"Cohen's denial of ever seeking a pardon, which he made during his carefully crafted opening statement, contained no qualifiers about the context of his statement. ... In fact, there is no mention whatsoever in Cohen's prepared testimony about the joint defense agreement. Simply put, Cohen's denial of ever seeking a pardon, as uttered under oath in his testimony, was absolute and unequivocal," they continue.
 
The two Republicans, who are members of the conservative House Freedom Caucus and allies of Trump, pointed to the comments made by Rep. Katie HillKatherine (Katie) Lauren HillCalifornia lawmaker discusses personal experience with abortion Women's rights hashtags trend on Twitter following Alabama abortion law Overnight Energy: Dems press Interior chief to embrace climate action | Lawmakers at odds on how to regulate chemicals in water | Warren releases climate plan for military MORE (D-Calif.), a member of the panel, who said she would "imagine that Chairman Cummings will end up referring him."
 
"I don’t know if he lied or not," Hill said. "Chairman Cummings is incredibly deliberate. I know that he's reviewing the entire testimony, all the transcripts with [Jordan], who also is going to make sure that we get to the bottom of this," Hill said on "Fox News Sunday."
 
The back-and-forth letters come one day after Michael Monico, an attorney for Cohen, sent a letter to Cummings seeking to clarify his testimony.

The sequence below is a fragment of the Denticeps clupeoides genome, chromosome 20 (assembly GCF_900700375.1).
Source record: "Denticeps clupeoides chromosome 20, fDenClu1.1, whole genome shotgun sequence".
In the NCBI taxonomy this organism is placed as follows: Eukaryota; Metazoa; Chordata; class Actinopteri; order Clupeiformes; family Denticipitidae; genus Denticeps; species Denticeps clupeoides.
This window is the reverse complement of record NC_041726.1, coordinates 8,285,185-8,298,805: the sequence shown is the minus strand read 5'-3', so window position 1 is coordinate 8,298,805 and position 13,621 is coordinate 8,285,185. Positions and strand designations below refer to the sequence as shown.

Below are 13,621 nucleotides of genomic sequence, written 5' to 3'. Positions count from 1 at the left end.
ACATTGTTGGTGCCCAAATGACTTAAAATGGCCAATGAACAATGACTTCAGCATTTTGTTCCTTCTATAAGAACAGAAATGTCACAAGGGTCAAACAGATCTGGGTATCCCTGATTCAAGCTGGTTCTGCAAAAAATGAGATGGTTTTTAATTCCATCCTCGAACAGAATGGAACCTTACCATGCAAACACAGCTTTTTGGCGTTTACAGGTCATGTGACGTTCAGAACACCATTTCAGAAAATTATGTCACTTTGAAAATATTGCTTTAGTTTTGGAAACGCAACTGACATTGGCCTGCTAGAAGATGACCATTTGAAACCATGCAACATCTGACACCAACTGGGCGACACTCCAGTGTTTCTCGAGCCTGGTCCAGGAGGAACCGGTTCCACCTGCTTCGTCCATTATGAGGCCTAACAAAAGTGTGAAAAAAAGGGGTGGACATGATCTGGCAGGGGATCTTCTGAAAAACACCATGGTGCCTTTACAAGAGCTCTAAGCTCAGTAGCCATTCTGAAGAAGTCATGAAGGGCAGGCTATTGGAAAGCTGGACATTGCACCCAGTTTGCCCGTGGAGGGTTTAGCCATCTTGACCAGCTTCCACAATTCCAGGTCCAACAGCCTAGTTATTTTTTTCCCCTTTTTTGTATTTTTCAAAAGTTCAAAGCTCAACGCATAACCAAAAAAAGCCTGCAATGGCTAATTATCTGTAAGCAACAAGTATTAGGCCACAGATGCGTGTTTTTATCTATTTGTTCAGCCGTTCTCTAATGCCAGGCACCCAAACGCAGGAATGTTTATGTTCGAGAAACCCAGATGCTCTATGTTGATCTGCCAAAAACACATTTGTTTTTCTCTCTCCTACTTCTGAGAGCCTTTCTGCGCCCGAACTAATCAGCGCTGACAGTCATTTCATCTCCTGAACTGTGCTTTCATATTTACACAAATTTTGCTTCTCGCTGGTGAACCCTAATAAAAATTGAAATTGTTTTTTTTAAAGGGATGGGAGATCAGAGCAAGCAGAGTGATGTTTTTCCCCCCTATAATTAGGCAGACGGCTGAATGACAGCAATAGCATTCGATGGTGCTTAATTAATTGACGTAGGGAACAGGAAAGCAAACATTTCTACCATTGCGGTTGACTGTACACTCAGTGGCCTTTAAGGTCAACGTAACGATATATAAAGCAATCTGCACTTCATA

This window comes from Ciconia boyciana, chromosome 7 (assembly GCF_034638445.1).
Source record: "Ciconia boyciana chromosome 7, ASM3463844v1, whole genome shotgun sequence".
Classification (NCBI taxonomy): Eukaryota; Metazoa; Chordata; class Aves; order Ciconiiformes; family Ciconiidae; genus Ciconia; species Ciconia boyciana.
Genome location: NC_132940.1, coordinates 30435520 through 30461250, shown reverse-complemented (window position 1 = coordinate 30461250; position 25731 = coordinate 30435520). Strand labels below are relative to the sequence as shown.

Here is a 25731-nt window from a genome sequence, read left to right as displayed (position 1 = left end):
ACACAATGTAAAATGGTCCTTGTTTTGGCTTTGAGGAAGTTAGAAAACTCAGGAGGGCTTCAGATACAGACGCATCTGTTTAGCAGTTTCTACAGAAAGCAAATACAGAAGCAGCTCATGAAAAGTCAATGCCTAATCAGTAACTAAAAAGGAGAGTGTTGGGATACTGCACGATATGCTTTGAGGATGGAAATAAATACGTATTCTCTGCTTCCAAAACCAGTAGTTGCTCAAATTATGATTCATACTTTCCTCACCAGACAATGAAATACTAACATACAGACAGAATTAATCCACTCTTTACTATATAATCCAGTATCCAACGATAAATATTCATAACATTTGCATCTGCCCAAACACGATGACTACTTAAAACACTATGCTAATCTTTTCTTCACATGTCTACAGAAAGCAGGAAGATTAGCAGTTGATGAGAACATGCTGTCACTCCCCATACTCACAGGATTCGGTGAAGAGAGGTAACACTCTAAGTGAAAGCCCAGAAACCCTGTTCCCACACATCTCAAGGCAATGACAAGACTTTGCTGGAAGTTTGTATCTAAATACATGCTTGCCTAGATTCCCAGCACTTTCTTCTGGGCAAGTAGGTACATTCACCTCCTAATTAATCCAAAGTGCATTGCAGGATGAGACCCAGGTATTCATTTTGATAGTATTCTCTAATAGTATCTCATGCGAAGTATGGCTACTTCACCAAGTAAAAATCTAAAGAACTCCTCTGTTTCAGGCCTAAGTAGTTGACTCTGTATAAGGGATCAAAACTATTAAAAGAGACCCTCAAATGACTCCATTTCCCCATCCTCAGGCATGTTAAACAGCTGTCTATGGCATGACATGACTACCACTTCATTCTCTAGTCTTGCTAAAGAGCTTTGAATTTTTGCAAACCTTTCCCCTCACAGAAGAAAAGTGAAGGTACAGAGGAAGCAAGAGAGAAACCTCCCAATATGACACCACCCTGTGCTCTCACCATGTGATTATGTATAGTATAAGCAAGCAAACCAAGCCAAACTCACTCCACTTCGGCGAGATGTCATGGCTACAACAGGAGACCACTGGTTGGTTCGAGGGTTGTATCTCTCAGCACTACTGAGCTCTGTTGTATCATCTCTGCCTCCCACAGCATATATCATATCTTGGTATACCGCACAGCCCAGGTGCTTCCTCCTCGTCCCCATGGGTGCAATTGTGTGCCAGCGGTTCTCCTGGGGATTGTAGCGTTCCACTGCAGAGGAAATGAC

“In retrospect, while the sentence could have been clearer regarding the time frames, the sentence is true, and Mr. Cohen stands by his statement,” the letter reads.
 
Monico, however, maintained that his client was telling the panel the truth when Cohen said he had not sought a pardon, because he was referring to the time since a joint-defense agreement with the president ended last June.
 
While Cohen had told his lawyers to explore the possibility of a pardon when it was offered by the president's legal representatives following last year's FBI raids on his home and office, he did has not asked for a pardon since his joint-defense agreement ended, Monico said.

Monico also writes that Cohen “rejected the opportunity to ask for and receive a pardon even though he knew he was going to prison with hardships to his family.”

Lanny Davis, one of Cohen's attorneys, said in a statement that the letter sent to Cummings addressed the issue Jordan raised.

"As the letter stated, Mr. Cohen’s testimony was truthful. The letter provided greater time frame context for that testimony," he said.

"Isn’t it interesting that neither Mr. Jordan nor any Republican on the committee has ever mentioned the hush money checks signed by President Trump, proving that the president committed a felony as part of the Stormy Daniels illegal hush money scheme? Federal prosecutors have stated that scheme was directed and coordinated by President Trump. Why does Mr. Jordan ignore this?” Davis asked.

Questions about whether Cohen may have perjured himself during his public testimony have swirled over his statement that he “never asked for, nor would I accept a pardon from President Trump.”

Trump later alleged that Cohen directly asked him for a pardon, but Cohen quickly disputed that claim.

Updated at 2:37 p.m.